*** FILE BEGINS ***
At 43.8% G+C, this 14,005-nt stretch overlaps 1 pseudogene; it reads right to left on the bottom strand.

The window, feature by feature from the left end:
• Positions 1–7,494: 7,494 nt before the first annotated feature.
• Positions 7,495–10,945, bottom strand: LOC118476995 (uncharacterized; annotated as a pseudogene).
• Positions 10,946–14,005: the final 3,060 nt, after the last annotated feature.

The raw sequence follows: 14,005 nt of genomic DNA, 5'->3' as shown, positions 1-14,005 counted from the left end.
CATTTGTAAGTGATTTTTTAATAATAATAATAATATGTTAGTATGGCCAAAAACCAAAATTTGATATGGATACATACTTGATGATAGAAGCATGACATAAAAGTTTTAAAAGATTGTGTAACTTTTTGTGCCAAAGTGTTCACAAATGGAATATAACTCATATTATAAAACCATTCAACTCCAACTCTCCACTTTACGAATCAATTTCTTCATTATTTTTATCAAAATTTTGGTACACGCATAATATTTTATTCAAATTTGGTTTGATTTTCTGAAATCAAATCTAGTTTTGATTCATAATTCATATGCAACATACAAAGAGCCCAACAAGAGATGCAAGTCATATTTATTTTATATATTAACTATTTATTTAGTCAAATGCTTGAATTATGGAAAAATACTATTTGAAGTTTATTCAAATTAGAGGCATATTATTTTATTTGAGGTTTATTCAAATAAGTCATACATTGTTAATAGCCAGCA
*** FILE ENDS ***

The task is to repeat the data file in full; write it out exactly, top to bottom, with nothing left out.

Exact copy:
At 43.8% G+C, this 14,005-nt stretch overlaps 1 pseudogene; it reads right to left on the bottom strand.

The window, feature by feature from the left end:
• Positions 1–7,494: 7,494 nt before the first annotated feature.
• Positions 7,495–10,945, bottom strand: LOC118476995 (uncharacterized; annotated as a pseudogene).
• Positions 10,946–14,005: the final 3,060 nt, after the last annotated feature.

The raw sequence follows: 14,005 nt of genomic DNA, 5'->3' as shown, positions 1-14,005 counted from the left end.
CATTTGTAAGTGATTTTTTAATAATAATAATAATATGTTAGTATGGCCAAAAACCAAAATTTGATATGGATACATACTTGATGATAGAAGCATGACATAAAAGTTTTAAAAGATTGTGTAACTTTTTGTGCCAAAGTGTTCACAAATGGAATATAACTCATATTATAAAACCATTCAACTCCAACTCTCCACTTTACGAATCAATTTCTTCATTATTTTTATCAAAATTTTGGTACACGCATAATATTTTATTCAAATTTGGTTTGATTTTCTGAAATCAAATCTAGTTTTGATTCATAATTCATATGCAACATACAAAGAGCCCAACAAGAGATGCAAGTCATATTTATTTTATATATTAACTATTTATTTAGTCAAATGCTTGAATTATGGAAAAATACTATTTGAAGTTTATTCAAATTAGAGGCATATTATTTTATTTGAGGTTTATTCAAATAAGTCATACATTGTTAATAGCCAGCA